It is not the wind or the sun, but rather water that is the most reliable source of renewable energy on the planet. The capacity of the world’s hydroelectric systems hit a new high of 1,308 gigawatts in the previous year (to put this number in perspective, just one gigawatt is equivalent to the power produced by 1.3 million race horses or 2,000 speeding Corvettes).
Utility companies all over the world rely on hydropower to generate electricity because it is inexpensive, can be easily stored and dispatched, and is produced without the combustion of any fuel. This means that hydropower will not release carbon dioxide or other pollutants, unlike power plants that burn fossil fuels such as coal or natural gas. Hydropower is produced with no fuel combustion.
However, there is a cost to the environment associated with hydropower, just as there is with other forms of energy. Hydropower can wreak havoc on native aquatic animals and the ecosystems in which they are found, in addition to having a dramatic impact on ecosystems as a result of the diversion and damming of large waterways.
The vast majority of watersheds throughout the world are in a state of severe deterioration, with contaminated waterways and antiquated technology. Some of these watersheds have been using hydropower for more than a century. Because traditional reservoirs are typically still bodies of water, they are commonly the sites of harmful algal blooms, also known as HABs.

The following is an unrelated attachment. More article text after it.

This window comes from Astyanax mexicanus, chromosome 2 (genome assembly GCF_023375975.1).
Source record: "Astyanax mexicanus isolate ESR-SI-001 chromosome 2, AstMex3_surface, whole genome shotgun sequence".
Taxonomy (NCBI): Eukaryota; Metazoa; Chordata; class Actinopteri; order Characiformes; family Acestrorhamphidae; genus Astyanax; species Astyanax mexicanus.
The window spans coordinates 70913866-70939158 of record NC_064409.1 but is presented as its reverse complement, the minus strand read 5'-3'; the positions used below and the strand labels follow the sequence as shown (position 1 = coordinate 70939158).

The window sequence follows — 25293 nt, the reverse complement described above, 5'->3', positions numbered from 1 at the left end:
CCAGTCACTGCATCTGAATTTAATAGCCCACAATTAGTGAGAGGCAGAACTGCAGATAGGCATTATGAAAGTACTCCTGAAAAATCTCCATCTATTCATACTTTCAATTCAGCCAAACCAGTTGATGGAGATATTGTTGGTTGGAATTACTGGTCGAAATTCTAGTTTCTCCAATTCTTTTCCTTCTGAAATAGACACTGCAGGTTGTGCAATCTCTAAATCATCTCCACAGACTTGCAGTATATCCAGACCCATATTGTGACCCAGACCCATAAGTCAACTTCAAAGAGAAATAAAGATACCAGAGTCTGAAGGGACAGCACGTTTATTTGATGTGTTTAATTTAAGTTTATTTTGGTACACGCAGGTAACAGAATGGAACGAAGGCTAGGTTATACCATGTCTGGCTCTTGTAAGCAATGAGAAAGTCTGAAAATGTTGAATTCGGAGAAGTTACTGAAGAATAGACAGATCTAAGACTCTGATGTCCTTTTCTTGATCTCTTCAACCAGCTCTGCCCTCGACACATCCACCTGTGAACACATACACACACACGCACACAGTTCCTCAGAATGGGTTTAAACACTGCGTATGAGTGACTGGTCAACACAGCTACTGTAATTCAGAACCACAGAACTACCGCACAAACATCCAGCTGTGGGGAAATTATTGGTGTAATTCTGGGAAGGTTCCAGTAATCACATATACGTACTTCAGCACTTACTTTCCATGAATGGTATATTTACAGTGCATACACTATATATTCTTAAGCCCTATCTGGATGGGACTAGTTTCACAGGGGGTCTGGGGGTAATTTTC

HABs are dangerous to people, fish, shellfish, marine mammals, and birds. Traditional reservoirs are also referred to as “dry reservoirs.” Large hydro dams can be a fish-killing environment in addition to having a dramatic impact on the flow of the waterway. The swiftly revolving blades of the turbines have the potential to sever them as well as block their path of migration.
In the event that the fish are able to navigate their way around the blades, rapid shifts in pressure and shear stresses may be fatal to them as they travel through the turbine. Engineers have been looking into the possibility of changing the future of hydropower by developing turbines that are safe for fish.
The California-based startup Natel Energy has collaborated with the investment firm Breakthrough Energy Ventures, which was founded by Microsoft co-founder Bill Gates, to develop a new type of turbine with rounded edges that helps more fish to survive. In addition to preserving fish populations, the primary objective of Natel’s turbine is to produce climate-resilient hydropower that is robust enough to resist the unpredictability of precipitation patterns.
Because hydropower plants may begin generating electricity for the grid almost instantly, they are a crucial source of backup power amid significant disruptions or blackouts of the electrical supply (water power has in fact been in high demand during the Covid-19 crisis, as electricity generation has been little affected due to the degree of automation in modern facilities).
If you want to read more about renewable resources, here’s an article about how to invest in renewable energy.